* They argue that they want `p(y)` to have high entropy, i.e. the predicted classes (and therefore image contents) should have high diversity. (This seems like something that is quite a bit dependend on the used dataset?)
* They combine both measurements to the final score of `exp(KL(p(y|x) || p(y))) = exp( <sum over images> p(y|xi) * (log(p(y|xi)) - log(p(y))) )`.
* `p(y)` can be approximated as the mean of the softmax-outputs over many examples.
* Relevant python code that they use (where `part` seems to be of shape `(batch size, number of classes)`, i.e. the softmax outputs): `kl = part * (np.log(part) - np.log(np.expand_dims(np.mean(part, 0), 0))); kl = np.mean(np.sum(kl, 1)); scores.append(np.exp(kl));`
* They average this score over 50,000 generated images.
* Semi-supervised Learning
* For a dataset with K classes they extend D by K outputs (leading to K+1 outputs total).
* They then optimize two loss functions jointly:
* Unsupervised loss: The classic GAN loss, i.e. D has to predict the fake/real output correctly. (The other outputs seem to not influence this loss.)
* Supervised loss: D must correctly predict the image's class label, if it happens to be a real image and if it was annotated with a class.
* They note that training G with feature matching produces the best results for semi-supervised classification.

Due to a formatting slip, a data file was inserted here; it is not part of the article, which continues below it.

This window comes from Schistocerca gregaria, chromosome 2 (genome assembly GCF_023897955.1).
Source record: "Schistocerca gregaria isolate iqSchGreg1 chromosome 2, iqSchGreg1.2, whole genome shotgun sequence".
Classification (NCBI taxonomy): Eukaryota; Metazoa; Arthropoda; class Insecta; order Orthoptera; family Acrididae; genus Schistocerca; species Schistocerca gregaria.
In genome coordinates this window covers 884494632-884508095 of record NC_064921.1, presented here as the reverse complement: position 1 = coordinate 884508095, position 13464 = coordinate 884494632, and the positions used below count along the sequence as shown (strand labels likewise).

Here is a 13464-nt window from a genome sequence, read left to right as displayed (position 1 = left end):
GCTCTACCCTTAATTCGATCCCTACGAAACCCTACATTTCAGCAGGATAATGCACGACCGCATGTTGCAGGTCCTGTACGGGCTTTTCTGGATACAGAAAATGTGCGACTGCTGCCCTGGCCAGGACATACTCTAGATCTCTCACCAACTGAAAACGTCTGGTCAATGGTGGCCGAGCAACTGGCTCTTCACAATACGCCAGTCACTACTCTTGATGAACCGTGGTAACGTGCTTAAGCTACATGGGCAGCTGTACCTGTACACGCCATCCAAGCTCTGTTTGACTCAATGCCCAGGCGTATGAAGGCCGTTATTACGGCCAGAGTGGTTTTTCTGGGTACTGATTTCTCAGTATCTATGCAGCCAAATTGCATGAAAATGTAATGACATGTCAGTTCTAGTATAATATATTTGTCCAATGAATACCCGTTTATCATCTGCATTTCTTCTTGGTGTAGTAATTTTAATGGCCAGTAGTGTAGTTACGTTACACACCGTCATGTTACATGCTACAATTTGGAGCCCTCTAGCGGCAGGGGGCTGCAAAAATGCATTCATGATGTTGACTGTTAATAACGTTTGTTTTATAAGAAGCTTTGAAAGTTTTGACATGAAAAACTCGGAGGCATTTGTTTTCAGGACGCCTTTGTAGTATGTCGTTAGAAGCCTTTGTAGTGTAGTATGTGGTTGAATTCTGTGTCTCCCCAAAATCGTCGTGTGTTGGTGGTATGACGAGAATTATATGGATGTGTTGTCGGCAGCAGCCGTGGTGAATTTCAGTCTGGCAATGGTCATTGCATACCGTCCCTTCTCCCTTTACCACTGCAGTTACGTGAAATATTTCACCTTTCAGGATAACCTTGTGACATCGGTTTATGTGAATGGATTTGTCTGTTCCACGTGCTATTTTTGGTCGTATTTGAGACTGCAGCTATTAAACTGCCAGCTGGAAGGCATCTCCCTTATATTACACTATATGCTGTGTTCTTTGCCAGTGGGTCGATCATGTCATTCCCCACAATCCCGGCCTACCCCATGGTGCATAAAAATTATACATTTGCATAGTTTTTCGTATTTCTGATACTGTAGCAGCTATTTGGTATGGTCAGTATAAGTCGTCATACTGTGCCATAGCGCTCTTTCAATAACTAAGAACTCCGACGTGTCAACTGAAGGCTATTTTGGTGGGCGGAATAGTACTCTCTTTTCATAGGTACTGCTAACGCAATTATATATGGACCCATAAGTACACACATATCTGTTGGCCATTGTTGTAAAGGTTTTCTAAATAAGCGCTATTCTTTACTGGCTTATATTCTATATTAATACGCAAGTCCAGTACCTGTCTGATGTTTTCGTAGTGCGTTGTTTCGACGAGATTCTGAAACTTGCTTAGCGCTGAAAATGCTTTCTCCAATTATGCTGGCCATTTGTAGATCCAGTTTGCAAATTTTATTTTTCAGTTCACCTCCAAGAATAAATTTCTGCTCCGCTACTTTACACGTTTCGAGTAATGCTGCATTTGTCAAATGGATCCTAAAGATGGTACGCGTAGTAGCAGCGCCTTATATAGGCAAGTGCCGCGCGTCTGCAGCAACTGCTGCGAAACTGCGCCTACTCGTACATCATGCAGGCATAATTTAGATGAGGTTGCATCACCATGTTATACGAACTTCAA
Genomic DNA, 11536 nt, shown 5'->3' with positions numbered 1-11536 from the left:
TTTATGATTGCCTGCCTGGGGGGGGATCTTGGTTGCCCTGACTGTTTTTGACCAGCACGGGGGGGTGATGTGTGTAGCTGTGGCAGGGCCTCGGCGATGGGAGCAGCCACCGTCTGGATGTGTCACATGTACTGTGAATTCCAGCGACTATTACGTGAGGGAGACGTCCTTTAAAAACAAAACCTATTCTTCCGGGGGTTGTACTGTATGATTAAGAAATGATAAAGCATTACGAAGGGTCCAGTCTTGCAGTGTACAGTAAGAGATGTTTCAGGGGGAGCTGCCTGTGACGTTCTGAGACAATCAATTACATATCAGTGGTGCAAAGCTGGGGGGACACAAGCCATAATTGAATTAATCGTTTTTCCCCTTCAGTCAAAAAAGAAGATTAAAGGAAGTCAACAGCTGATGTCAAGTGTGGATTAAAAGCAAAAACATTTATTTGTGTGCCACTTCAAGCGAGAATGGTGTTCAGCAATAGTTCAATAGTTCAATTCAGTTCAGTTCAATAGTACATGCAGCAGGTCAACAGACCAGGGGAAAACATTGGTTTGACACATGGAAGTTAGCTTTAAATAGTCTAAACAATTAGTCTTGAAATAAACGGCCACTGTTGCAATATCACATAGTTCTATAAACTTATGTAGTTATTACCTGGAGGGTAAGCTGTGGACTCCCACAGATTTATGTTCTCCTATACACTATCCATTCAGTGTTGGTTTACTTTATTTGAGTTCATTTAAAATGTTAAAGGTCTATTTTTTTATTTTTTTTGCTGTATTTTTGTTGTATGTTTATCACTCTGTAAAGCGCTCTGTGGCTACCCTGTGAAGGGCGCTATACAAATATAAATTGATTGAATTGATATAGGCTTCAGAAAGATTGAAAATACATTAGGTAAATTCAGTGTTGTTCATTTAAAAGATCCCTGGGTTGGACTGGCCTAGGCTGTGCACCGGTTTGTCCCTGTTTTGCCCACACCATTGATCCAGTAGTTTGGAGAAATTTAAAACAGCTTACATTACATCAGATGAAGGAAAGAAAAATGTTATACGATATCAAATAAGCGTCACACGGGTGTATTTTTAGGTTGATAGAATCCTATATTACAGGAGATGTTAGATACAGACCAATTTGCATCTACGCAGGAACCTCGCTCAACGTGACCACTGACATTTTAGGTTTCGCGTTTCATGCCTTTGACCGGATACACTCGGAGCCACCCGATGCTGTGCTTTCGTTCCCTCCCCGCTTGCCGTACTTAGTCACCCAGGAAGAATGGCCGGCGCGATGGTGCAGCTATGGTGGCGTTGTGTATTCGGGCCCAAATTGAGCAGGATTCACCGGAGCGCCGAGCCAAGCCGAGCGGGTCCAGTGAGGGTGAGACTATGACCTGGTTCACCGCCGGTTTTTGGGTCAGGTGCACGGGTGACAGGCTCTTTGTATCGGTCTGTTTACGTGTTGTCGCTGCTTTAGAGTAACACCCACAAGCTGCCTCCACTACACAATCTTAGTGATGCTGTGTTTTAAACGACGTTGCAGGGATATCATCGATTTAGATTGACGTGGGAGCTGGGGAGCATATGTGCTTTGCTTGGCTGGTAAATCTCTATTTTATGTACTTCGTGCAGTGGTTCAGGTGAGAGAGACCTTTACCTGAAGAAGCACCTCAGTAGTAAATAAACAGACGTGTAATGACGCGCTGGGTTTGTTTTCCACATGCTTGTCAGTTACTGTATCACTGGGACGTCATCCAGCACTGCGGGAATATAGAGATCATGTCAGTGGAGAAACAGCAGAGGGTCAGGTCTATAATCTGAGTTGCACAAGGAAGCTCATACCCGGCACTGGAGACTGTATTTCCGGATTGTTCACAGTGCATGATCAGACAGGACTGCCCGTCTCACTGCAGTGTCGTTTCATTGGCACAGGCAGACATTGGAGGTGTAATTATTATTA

* They note that training G with minibatch discrimination produces significantly worse results for semi-supervised classification. (But visually the samples look better.)
* They note that using semi-supervised learning overall results in higher image quality than not using it. They speculate that this has to do with the class labels containing information about image statistics that are important to humans.
* They use weight normalization and white noise in D.
* Samples of high visual quality when using minibatch discrimination with semi-supervised learning.
* Very good results in semi-supervised learning when using feature matching.
* Using feature matching decreases visual quality of generated images, but improves results of semi-supervised learning.
* D: 9-layer CNN with dropout, weight normalization.
* G: 4-layer CNN with batch normalization (so no VBN?).
* Visually very good generated samples when using minibatch discrimination with semi-supervised learning. (Probably new record quality.)
* Note: No comparison with nearest neighbours from the dataset.
* When using feature matching the results are visually not as good.
* Again, very good results in semi-supervised learning when using feature matching.
* Same setup as in CIFAR-10 and similar results.
* They tried to generate 128x128 images and compared to DCGAN.
* They improved from "total garbage" to "garbage" (they now hit some textures, but structure is still wildly off).
![CIFAR-10 Examples](https://raw.githubusercontent.com/aleju/papers/master/neural-nets/images/Improved_Techniques_for_Training_GANs__cifar.jpg?raw=true "CIFAR-10 Examples")
*Generated CIFAR-10-like images (with minibatch discrimination and semi-supervised learning).*
Improved Techniques for Training GANs
Goodfellow, Ian J.
arXiv e-Print archive - 2016 via Local Bibsonomy